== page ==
Among all the curros or rapas das bestas that take place in Galicia during the summer, the Rapa das Bestas of Sabucedo stands out for having preserved the purity of the tradition. This is the only curro in which the horse-handlers face the horses as equals, without ropes or sticks, to immobilize them and clip their manes. Young people from the parish start this off each year in a centuries-old tradition that runs in their blood, a way of understanding life in communion with horses. A code of actions that they learn from childhood, based on the actions and collaboration of three horse-handlers, is the way they establish the noble and dangerous struggle with the beasts in order to defeat them.
La Rapa of Sabucedo was always carried out in a stone enclosure (the curro) in the centre of town. For a few years, it moved to a new curro, made of masonry, where it is followed by a massive audience. The fame of the Rapa of Sabucedo, an ancient tradition with strong ritualistic qualities, has received the attention of anthropologists and scholars from all over the world. It is celebrated under the protection of San Lorenzo –some of the wild horses belong to the saint, that is, to the parish, and these are the ones that are sheared at the festival–, to whom the town prays at dawn mass on Saturday. Neighbours and visitors then go out to the mountain, with food to regain strength, to look for the horses and lead them to the curro, in a unique tourism and ethnographic experience.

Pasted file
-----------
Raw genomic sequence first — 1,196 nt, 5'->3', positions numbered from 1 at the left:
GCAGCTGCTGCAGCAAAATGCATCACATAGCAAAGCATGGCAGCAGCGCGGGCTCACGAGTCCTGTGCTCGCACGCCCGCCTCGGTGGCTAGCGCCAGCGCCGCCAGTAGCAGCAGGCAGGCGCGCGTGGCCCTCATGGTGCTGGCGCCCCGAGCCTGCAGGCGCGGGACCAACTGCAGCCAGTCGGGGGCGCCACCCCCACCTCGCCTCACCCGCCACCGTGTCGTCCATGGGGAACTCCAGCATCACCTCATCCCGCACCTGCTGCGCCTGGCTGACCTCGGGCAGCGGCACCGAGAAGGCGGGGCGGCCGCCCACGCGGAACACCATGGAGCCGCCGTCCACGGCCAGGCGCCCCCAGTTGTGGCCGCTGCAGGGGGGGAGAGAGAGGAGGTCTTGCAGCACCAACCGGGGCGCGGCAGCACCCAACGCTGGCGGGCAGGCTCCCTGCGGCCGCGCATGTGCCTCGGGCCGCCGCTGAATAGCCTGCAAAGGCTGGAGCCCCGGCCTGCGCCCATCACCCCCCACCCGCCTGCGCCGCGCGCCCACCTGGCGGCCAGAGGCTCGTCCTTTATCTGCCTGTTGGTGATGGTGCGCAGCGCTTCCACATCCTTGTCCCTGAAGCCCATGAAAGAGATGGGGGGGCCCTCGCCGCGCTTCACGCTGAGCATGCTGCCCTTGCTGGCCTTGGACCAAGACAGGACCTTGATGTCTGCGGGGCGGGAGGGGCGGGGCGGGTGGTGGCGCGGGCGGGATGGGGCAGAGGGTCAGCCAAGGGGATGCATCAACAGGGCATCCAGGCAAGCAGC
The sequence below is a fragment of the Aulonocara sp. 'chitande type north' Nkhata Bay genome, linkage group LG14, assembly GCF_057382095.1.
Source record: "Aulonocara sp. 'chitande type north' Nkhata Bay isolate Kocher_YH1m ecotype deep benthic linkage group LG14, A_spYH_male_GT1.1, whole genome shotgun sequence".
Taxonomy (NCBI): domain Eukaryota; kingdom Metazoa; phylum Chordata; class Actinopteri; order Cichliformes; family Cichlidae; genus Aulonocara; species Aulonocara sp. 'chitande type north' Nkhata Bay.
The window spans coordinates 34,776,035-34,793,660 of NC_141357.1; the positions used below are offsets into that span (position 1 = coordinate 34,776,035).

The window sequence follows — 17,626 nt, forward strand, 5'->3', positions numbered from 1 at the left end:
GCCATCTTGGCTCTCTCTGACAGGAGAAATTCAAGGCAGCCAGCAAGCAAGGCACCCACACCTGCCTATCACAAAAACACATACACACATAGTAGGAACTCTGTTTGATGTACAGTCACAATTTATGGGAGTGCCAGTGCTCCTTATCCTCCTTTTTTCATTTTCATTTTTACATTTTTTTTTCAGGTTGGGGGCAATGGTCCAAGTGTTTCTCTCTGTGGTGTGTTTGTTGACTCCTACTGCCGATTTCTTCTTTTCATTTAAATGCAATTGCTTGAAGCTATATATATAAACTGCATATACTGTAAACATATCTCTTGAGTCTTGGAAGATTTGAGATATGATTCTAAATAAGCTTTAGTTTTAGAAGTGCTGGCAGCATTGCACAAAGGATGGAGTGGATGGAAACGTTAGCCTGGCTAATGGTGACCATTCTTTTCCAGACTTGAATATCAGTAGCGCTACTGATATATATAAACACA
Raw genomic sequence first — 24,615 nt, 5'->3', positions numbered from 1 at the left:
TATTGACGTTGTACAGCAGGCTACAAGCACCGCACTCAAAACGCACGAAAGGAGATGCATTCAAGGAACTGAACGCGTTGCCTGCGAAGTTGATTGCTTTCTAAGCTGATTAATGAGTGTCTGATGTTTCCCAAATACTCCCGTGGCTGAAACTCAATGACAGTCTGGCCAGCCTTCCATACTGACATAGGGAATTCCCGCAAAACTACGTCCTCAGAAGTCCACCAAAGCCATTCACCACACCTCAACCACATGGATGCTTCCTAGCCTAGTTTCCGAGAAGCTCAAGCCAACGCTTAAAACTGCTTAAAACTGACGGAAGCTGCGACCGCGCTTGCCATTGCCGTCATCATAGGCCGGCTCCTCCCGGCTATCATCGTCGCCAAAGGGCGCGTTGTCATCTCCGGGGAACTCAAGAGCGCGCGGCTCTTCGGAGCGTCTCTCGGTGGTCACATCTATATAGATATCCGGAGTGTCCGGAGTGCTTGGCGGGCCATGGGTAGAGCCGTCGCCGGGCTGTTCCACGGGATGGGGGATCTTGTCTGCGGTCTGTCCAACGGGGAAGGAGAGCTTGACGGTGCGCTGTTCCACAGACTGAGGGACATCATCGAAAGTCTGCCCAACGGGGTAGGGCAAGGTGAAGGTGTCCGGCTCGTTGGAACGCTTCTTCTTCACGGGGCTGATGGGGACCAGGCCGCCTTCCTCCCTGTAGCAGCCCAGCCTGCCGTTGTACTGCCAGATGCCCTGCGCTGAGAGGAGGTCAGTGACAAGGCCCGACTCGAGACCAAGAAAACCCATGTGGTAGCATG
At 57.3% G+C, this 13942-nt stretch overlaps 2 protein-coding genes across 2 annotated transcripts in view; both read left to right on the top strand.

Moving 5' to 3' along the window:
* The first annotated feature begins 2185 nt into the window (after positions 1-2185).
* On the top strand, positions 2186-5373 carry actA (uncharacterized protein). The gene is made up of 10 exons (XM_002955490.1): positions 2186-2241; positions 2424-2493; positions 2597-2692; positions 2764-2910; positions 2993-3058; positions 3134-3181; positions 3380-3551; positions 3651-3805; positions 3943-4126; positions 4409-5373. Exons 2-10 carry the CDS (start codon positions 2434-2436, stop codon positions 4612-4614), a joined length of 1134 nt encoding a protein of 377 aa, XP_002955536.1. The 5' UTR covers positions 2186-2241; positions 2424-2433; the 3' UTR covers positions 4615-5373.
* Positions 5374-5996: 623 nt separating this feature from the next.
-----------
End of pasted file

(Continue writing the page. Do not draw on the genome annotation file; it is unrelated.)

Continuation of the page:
The descent from the mountain with the residents of the parish, on Saturday, to gather the horses.